However, there are also those who view God as mean and vindictive, just waiting for them to mess up so that he can inflict ill-will upon them. Their view of God is already way too “hard”; they will do well to focus on his loving nature instead.
Yes, God does have a hard side to him, but that’s not all there is to him; he is also loving and gentle.
Happy Easter! Today is the time when we remember — and celebrate — Jesus overcoming death and rising from the dead.
Each account of Jesus in the Bible records this:
Matthew: The angel said to the women, “Do not be afraid, for I know that you are looking for Jesus, who was crucified. He is not here; he has risen, just as he said. Come and see the place where he lay. Then go quickly and tell his disciples: ‘He has risen from the dead and is going ahead of you into Galilee. There you will see him’.” [Matthew 28:5-7]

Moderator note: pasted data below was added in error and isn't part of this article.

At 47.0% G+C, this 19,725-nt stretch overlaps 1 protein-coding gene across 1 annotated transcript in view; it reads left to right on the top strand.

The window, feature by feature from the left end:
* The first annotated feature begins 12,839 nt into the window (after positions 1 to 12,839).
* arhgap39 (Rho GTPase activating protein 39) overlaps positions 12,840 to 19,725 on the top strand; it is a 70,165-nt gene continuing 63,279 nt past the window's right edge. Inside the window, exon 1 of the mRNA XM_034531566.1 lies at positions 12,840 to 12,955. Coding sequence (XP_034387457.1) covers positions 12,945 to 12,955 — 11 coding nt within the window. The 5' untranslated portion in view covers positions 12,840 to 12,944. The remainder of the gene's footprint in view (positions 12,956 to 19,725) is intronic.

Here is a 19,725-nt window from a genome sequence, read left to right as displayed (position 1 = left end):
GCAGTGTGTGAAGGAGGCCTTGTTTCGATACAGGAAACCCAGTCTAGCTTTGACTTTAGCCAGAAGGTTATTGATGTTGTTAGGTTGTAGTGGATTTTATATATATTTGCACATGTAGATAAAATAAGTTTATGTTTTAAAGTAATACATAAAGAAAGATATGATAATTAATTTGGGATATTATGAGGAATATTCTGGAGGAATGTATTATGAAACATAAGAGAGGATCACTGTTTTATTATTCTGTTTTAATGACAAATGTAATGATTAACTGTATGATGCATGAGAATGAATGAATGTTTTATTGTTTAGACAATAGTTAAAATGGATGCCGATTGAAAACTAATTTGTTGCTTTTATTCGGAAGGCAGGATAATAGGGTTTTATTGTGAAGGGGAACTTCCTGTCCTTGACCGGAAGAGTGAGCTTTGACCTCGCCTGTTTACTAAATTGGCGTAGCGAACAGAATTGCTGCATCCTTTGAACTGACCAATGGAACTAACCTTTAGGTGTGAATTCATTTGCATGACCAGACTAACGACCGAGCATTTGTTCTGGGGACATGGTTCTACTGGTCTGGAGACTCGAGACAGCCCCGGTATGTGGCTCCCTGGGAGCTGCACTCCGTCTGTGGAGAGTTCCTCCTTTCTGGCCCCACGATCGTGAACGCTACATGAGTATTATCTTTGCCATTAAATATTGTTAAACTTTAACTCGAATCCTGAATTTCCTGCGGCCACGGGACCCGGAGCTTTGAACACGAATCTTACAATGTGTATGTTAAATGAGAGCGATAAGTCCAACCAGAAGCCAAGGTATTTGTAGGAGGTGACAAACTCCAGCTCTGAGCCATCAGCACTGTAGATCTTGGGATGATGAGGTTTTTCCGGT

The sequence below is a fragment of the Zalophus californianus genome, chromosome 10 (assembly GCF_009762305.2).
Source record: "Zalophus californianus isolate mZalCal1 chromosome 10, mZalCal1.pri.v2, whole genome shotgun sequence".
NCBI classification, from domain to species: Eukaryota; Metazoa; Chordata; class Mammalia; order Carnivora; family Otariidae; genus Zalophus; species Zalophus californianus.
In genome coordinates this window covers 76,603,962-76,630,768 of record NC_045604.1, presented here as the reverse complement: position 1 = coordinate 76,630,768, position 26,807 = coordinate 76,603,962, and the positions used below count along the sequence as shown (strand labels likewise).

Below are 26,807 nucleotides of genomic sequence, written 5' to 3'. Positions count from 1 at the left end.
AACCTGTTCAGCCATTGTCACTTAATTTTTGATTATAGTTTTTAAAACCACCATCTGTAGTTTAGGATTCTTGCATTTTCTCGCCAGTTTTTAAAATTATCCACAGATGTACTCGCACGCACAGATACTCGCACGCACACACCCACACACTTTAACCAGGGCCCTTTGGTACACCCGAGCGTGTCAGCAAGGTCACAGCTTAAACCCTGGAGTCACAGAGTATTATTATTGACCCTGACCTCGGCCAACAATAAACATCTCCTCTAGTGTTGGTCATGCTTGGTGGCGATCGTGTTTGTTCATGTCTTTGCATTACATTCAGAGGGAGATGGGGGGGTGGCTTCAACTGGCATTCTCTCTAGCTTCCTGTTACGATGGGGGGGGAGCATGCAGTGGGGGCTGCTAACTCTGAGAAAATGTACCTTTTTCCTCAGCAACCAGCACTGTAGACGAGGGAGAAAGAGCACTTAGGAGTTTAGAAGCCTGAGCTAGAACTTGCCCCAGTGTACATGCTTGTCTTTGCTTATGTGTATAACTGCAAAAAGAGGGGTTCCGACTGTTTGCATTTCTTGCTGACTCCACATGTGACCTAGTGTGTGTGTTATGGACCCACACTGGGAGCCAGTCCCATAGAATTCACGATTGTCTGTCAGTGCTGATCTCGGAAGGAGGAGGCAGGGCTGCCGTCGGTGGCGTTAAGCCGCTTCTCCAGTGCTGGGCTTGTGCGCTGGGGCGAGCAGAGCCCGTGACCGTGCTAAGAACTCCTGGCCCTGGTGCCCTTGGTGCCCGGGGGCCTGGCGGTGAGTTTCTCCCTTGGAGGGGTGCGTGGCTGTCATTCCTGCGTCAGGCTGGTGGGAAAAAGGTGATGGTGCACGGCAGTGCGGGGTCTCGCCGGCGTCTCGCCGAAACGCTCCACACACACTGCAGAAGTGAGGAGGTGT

Mark: “Don’t be alarmed,” [the angel] said. “You are looking for Jesus the Nazarene, who was crucified. He has risen! He is not here. See the place where they laid him.” [Mark 16:6]
Luke: “Why do you look for the living among the dead? He is not here; he has risen! Remember how he told you, while he was still with you in Galilee: ‘The Son of Man must be delivered into the hands of sinful men, be crucified and on the third day be raised again’.” [Luke 24:5-6]
John: simply confirms that the tomb where Jesus’ body lay was found to be empty; recording that he then appeared to Mary Magdalene, ten of the disciples, and lastly to Thomas. [John 20]
In the Bible, Dr. Luke records the scene: Jesus is eating his final meal with his followers. He is sharing some parting words when he makes a perplexing remark about buying swords.
His disciples matter-of-factly reply that they have two swords.
Did you catch that? Jesus’ disciples have swords!
I don’t know about you, but I’ve never envisioned Jesus’ band of followers as wielding weapons. Although I’ve seen many paintings of them, along with many more movies, never once did I notice a disciple with a saber strapped at his waist. The whole idea seems a bit shocking, yet at a time when Jesus tells them to get a sword, they already have two.
If I were picking people to start a movement with, I’d certainly eliminate anyone brandishing a blade.
Yet, Jesus’ criteria is different. He accepts his followers as they are — with issues, baggage, problems — and swords.